Slight Movement On Today's Mortgage Rates 9-28-2017

By James Brooks

The bond market is down 4/32 (2.32%), which should push Raleigh area mortgage rates slightly higher.

Yesterday?s 5-year Treasury Note auction went fairly well but not particularly strong. The benchmarks we use pointed towards an average level or slightly better interest in the securities. The bond market weakened a little after the results were posted yesterday. More relevant though is the fact that yesterday?s results and reaction don?t give us much to be optimistic about in today?s 7-year Note sale. Results of today?s auction will be posted at 1:00 PM ET, so any reaction will come during early afternoon trading.

The first of today's two economic releases was the second revision to the 2nd Quarter Gross Domestic Product (GDP) at 8:30 AM ET. It showed that the economy grew at a 3.1% annual rate during the April, May and June months. This was a tad stronger than the 3.0% that was estimated last month and what analysts were expecting to see. Because this data is so aged now and traders are much more interested in the current quarter?s growth numbers that will be released next month, the news has not had much of an impact on today?s mortgage pricing.

Today?s other report was last week?s unemployment update that revealed 272,000 new claims for unemployment benefits were filed last week, up from the previous week?s revised 260,000 initial filings and short of the 275,000 that was expected. This was somewhat good news for bonds and mortgage rates because rising claims is a sign of employment sector weakness. However, the fact that these figures still may be skewed from the storms has erased the little importance that they normally carry as only a weekly update. In other words, a non-factor in today?s trading.

Tomorrow beings us two more pieces of data that may influence mortgage rates. The first is August's Personal Income and Outlays at 8:30 AM ET. It gives us an indication of consumer ability to spend and current spending habits. This is relevant to the markets because consumer spending makes up over two-thirds of the U.S. economy. Rising income generally indicates that consumers have more money to spend, making economic growth more of a possibility. That is negative news for mortgage rates because bonds tend to thrive in weaker economic conditions. It is expected to show an increase of 0.2% in income and a 0.1% rise in spending. If we see weaker than expected readings, the bond market should react positively, leading to lower mortgage rates tomorrow.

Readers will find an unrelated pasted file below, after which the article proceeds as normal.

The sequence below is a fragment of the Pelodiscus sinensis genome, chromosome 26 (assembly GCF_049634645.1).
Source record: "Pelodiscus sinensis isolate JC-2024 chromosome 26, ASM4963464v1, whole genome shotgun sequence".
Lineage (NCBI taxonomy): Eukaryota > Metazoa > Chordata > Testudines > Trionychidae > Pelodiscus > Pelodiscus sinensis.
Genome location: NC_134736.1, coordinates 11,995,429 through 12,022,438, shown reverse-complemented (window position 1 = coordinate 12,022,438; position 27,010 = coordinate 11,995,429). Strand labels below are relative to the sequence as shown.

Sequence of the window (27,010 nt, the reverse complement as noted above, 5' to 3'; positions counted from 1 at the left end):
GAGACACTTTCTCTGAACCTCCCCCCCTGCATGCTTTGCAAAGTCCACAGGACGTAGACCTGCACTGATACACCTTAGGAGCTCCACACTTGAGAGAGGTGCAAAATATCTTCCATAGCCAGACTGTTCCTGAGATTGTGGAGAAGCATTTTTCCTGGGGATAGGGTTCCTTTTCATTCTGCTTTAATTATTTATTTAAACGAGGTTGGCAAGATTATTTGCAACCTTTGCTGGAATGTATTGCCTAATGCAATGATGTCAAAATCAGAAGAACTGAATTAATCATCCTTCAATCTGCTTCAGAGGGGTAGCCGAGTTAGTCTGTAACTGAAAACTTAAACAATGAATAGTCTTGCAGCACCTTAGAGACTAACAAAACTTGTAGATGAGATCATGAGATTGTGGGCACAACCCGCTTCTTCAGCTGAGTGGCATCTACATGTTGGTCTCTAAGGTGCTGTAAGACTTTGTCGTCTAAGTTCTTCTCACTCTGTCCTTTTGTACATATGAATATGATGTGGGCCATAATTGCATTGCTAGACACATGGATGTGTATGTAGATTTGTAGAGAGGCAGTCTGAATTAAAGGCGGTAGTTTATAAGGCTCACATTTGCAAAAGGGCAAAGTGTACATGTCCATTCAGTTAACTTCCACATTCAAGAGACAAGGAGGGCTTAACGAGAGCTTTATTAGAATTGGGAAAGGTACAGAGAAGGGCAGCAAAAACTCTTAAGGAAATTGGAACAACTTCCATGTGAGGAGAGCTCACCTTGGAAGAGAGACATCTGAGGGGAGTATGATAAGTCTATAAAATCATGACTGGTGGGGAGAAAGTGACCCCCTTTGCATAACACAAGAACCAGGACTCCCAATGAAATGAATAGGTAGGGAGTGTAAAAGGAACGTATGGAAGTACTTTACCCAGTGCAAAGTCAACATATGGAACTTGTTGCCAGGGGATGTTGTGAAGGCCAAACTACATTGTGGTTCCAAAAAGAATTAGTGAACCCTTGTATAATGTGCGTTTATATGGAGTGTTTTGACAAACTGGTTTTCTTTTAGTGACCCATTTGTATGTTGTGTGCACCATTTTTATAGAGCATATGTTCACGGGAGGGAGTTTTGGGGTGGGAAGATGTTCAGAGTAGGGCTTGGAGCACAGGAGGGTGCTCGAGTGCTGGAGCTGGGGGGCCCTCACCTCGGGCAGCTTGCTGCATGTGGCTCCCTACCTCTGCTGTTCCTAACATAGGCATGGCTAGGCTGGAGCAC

The second report of the day is the University of Michigan's revised Index of Consumer Sentiment for September. The preliminary reading that was released earlier this month showed a 95.1 reading. Analysts are expecting to see a slight upward revision, meaning consumer confidence was a bit stronger than previously thought. Waning confidence is good news for bonds because consumers that are concerned about their own financial and employment situations are less likely to make a large purchase in the near future, limiting economic growth. Therefore, a lower than expected reading would be favorable news for bonds and should help improve mortgage rates.

If I were considering financing/refinancing a home, I would.... Lock if my closing was taking place within 7 days... Lock if my closing was taking place between 8 and 20 days... Lock if my closing was taking place between 21 and 60 days... Float if my closing was taking place over 60 days from now.

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